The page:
Richard C. Taylor, Marquette University Philosophy Department and member of the De Wulf-Mansion Centre for Ancient, Medieval and Renaissance Philosophy at the Katholieke Universiteit Leuven in Belgium, has co-taught the KU Leuven graduate course, “Aquinas in Context,” with Prof. Andrea Robiglio of KU Leuven annually since 2011. This course is often linked with a graduate course on Aquinas taught at Marquette through the use live video internet technology. He has also held a Fulbright teaching and research fellowship for short term courses at Marmara University, Istanbul, Turkey, the University of Pisa, Italy, and the Katholieke Universiteit Leuven, Belgium. Prof. Taylor is also a Cooperating Partner in the Jena University DFG-Research Training Group 2792: Autonomy of Heteronomous Texts in Antiquity and the Middle Ages.
His work has ranged from the Greek philosophical tradition and the entré of philosophy into the lands of Islam in the ninth century in the Plotiniana Arabica and the Discourse on the Pure Good (Latin: Liber de causis), through the classical rationalist tradition of al-Farabi, Ibn Sina / Avicenna, and especially Averroes, to the influence of these writings in Latin on the thought of Thomas Aquinas and his teacher Albert the Great in the thirteenth century. He is active as director of the Aquinas and ‘the Arabs’ International Working Group (AquinasAndTheArabs.org) since its inception in 2005 and founding editor of the Brepols series, Philosophy in the Abrahamic Traditions of the Middle Ages. He is past president of the American Catholic Philosophical Association, past president the Society for Medieval and Renaissance Philosophy, and current vice-president of the Société Internationale D’Histoire des Sciences et de la Philosophie Arabes et Islamiques.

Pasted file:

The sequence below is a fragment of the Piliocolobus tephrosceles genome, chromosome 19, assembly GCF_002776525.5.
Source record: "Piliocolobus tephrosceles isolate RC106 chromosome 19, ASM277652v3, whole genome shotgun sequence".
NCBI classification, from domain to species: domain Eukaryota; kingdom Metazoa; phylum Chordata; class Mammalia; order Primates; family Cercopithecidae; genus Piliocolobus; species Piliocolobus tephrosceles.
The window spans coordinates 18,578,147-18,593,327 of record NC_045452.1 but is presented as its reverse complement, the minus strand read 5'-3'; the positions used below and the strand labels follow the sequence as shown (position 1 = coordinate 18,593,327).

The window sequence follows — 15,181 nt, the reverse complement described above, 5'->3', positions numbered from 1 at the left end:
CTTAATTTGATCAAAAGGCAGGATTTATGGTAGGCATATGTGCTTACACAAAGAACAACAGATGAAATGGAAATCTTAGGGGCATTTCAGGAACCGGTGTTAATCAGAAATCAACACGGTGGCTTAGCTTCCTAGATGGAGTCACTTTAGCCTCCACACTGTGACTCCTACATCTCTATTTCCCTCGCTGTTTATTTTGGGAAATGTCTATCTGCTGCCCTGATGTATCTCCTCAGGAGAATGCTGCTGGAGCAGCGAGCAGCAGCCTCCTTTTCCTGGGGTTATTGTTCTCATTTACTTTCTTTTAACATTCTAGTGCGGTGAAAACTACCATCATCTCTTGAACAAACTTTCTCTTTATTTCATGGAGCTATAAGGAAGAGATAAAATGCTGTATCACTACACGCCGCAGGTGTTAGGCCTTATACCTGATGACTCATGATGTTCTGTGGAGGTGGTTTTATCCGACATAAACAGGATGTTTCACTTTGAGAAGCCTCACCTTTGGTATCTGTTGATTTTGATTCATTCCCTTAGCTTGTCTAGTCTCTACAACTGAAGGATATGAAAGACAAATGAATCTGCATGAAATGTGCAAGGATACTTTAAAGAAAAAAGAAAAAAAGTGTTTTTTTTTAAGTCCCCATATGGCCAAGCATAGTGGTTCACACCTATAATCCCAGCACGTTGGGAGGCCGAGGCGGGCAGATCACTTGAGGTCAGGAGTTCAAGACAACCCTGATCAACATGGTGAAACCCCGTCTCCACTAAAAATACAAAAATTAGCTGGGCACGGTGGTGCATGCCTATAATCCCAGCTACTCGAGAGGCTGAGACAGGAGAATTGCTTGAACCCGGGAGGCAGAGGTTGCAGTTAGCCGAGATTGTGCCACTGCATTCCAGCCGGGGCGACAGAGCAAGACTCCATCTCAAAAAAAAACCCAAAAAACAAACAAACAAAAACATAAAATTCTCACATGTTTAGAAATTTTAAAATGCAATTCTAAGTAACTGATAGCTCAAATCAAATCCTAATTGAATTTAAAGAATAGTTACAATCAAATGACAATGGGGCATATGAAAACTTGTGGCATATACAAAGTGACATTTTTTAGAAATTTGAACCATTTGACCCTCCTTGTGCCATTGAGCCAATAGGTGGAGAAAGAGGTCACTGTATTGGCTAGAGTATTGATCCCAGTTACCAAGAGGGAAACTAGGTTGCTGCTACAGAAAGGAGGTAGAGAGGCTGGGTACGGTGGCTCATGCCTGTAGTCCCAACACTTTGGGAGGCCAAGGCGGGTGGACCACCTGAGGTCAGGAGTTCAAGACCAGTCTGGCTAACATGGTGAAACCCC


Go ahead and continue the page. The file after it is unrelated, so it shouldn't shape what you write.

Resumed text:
Current CV available here.
Ph.D. University of Toronto 1982, Philosophy & Medieval Studies
I have taught graduate courses on Aristotle, Ancient and Medieval Philosophy of Mind, Philosophy and Religion in the Middle Ages, Arabic/Islamic Philosophy, Thomas Aquinas and more. Since 2011 I annually co-teach Aquinas in Context with Prof. Andrea Robiglio at KULeuven (biennially linked with a Marquette graduate seminar on Aquinas and the Arabic tradition). Undergraduate courses I regularly teach include Foundations in Philosophy, Theory of Ethics, Philosophy of Religion and courses in the History of Ancient and Medieval Philosophy.